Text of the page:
And if two nicknames aren’t enough, some players have more than that! Aaron Judge is “All Rise”, “NY 12th Judicial District” and “ROY” here. All of these cards are the same number in the checklist but there are multiple variations.
The same can be said here for Mookie Betts. He has a full name card and also a “Perfect 300” variation. The Perfect 300 refers to his once bowling a perfect game. I’m not sure that’s worthy of a baseball card variation but here it is.
Much like a salesman on the Shopping Network might say, “But wait, there’s more!” The 1984 Retro designs have variations as well with no nicknames but different photos.
I’m not 100% positive what this variation is supposed to represent. Both are of Rizzo in the home white uniform swinging the bat. There is really no difference except for the color of the name border at the bottom.
Now this one feels like a good use of the variation. One card features Judge wearing his nickname jersey and is quite a striking card.
In my opinion, this is really where Donruss makes its mark in 2018. The silver and colored parallels are really beautiful when seen with the naked eye. The Press Proof is Gold and numbered to 99 and the Teal is a pretty good looking card. The Judge Diamond King looks especially good as well. The others are silver stat line parallels.
Finally, there are the traditional hits. While Donruss advertises 3 hits on the outside box, I have seen 4 hits being routinely found. The usual configuration is 2 autographs and 2 relics. One of the relics is a “Promising Pros Materials” with an up and coming player. This is Trayce Thompson of the LA Dodgers.
Another relic found in the set is the Diamond Collection patch. This is another Dodger, Corey Seager, but is another single colored patch. I have now pulled 5 patches in my Donruss breaks this year and all 5 have been single color.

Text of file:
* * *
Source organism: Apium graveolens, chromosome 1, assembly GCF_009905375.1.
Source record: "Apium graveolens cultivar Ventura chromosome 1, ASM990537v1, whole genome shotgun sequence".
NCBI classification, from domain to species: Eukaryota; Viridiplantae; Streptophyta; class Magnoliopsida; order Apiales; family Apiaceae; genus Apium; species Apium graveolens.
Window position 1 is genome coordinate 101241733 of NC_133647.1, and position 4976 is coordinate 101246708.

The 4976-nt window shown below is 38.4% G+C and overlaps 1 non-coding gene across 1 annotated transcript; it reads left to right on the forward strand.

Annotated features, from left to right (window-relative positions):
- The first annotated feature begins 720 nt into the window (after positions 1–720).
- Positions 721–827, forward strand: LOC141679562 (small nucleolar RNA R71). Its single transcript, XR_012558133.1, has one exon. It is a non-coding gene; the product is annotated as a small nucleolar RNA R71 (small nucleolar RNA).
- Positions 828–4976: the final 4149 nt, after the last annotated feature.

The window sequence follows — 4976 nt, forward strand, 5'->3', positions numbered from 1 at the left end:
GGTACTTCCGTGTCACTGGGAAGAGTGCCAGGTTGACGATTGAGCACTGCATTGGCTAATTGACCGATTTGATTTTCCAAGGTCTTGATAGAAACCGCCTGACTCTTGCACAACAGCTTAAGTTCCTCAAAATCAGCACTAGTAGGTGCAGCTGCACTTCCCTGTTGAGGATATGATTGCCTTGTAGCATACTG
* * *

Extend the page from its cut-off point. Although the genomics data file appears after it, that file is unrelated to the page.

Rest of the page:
Autograph #1 is of J.D. Davis with the Houston Astros. This is the Silver Signature Series and Mr. Davis has a very nice looking autograph by today’s standards.
The second autograph is a Blue Signature Series signature of Willie Calhoun of the Texas Rangers. Calhoun has a more common shorthand autograph found in today’s products. This Blue is numbered to 99 and Calhoun has some high expectations for the future.
SMALL. 2-1/2 x 3-3/8 x 2″ (W x H x D). Made for crystal clear lucite.
There is a lot to like about 2018 Donruss Baseball but there are some things that I think were misses as well. I like the nickname variations as they are produced in Topps Heritage because they are very difficult to find. In Donruss, you have as good, if not better, chance of pulling a nickname than you do the base version. The lack of logos is also a turn off for many collectors but I am not totally averse to non licensed products so it isn’t a tremendous issue for me. I do think it hurts the dual player cards but overall, not a big deal. I haven’t opened enough of the product to be hyper critical of the patches yet but I would like to see something with a little more flair than what I have seen so far.
The area that Donruss really excels in this year is the inserts. Elite is always special to me but Foundations, Mound Marvels (not pictured), and Out of this World (not pictured) are some of the best efforts I’ve seen in a long time. The inserts have a very retro type vibe but are flashy like new cards as well. I love the promise of 3 hits in a box of this price so that is a plus as well. The chase for the “Whammy” is also reminiscent of the early Elite days. I have another box I will be ripping soon so I am going to keep plugging away on the set and will ultimately decide then if this year is a winner.
Donruss announced a wrapper redemption after boxes began releasing and they are offering 3 card packs of special cards to collectors who mail in 24 hobby wrappers. I don’t have all the details on what the special cards are but I am mailing my wrappers in and I would recommend you do as well. It could prove to be worth it for only the cost of two stamps. The address for the wrapper redemption is below. What are your thoughts on 2018 Donruss?
2018 Donruss Baseball Wrapper Redemption
5325 FAA Boulevard
Irving TX 75061